In 2017 he was named the ACT Australian of the Year for his work tackling family violence, partnering with Barnardos to teach young people how to build healthy and respectful relationships.
Having achieved so much on and off the sporting field, Tongue and Dobson join forces in 2024 as part of a new leadership structure at the Raiders, who are moving into unfamiliar territory without stalwarts Jarrod Croker and Jack Wighton.
Announcing the changes in November, head coach Stuart said his priority was “assisting in challenging our players to go to another level of our values and standards as a Raider”.
"Alan and Louise have an enormous amount of experience in this area given their own sporting achievements,” he said.
"My priority is assisting in challenging our players to go to another level of our values and standards as a Raider."
In his new role as Leadership Manager, Tongue said he will be “encouraging the young blokes not just to follow but to lead”.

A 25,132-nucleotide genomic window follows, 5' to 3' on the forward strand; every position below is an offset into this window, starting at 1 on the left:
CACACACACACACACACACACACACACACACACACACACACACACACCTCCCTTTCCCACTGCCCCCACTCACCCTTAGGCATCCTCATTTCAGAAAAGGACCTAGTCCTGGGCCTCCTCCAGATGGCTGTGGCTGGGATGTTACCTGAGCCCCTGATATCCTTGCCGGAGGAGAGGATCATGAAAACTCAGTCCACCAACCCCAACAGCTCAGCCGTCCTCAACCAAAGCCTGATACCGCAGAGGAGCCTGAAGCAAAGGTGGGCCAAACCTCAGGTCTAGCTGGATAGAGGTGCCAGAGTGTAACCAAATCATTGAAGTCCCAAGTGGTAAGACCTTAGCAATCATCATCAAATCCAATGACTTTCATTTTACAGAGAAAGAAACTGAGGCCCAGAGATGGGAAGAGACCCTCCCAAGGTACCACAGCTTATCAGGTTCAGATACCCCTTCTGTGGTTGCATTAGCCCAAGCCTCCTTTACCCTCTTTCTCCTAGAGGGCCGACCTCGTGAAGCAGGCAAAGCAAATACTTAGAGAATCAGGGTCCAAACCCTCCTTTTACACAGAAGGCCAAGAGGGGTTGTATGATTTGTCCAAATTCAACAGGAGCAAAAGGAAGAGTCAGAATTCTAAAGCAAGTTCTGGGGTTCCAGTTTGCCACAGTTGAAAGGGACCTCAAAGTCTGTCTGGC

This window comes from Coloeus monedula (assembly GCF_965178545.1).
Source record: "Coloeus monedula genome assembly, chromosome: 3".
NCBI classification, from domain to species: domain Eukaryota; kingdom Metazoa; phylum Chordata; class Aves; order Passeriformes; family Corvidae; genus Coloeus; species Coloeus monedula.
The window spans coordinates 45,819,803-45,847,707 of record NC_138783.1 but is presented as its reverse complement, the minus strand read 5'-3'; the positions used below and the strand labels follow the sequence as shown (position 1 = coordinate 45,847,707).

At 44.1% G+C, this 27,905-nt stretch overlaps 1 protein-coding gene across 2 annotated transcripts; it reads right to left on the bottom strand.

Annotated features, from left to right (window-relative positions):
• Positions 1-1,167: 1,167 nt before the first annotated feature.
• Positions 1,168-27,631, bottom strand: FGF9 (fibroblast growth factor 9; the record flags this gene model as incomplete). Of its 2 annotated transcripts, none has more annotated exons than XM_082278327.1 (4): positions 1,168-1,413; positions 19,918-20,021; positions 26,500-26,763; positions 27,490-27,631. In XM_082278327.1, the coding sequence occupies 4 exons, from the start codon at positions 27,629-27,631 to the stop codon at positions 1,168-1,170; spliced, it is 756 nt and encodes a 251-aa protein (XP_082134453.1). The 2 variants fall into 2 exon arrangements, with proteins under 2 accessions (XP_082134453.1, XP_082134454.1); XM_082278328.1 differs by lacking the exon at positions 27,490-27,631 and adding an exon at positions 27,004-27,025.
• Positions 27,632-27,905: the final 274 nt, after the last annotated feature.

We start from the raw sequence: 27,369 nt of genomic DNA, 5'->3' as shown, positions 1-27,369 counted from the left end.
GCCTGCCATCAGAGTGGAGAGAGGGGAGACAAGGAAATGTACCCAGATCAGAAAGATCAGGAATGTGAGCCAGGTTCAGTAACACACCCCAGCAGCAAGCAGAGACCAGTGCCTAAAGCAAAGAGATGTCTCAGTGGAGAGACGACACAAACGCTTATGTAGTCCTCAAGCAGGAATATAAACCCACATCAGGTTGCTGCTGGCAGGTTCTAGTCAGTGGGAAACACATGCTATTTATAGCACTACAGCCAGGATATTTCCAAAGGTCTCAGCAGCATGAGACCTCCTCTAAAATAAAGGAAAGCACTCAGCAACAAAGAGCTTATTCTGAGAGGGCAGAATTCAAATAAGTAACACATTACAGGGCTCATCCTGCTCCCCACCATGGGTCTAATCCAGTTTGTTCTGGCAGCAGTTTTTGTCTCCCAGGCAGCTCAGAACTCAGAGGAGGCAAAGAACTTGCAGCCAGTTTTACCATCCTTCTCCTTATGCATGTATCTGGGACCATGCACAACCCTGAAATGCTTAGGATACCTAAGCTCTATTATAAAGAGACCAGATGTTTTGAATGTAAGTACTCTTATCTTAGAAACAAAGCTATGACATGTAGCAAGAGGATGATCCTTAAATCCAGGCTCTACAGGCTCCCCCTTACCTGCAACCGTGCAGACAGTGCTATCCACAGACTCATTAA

“We spoke about the fact that you don’t have to have all the answers but you have to be able to create those questions that empowers the playing group to come up with those answers,” he said.
“We honour and pay respect to the players who have gone before us but a big focus is on these guys making it their culture.
“I try not to talk too much about my time at the club and what I did. I’m sure it makes the connection with the players easier but it’s not my culture, it's theirs. I’m just there to help guide them.
Sometimes we can over-complicate this space – it’s about getting the standards right, owning those standards and going out and putting it into practiceAlan Tongue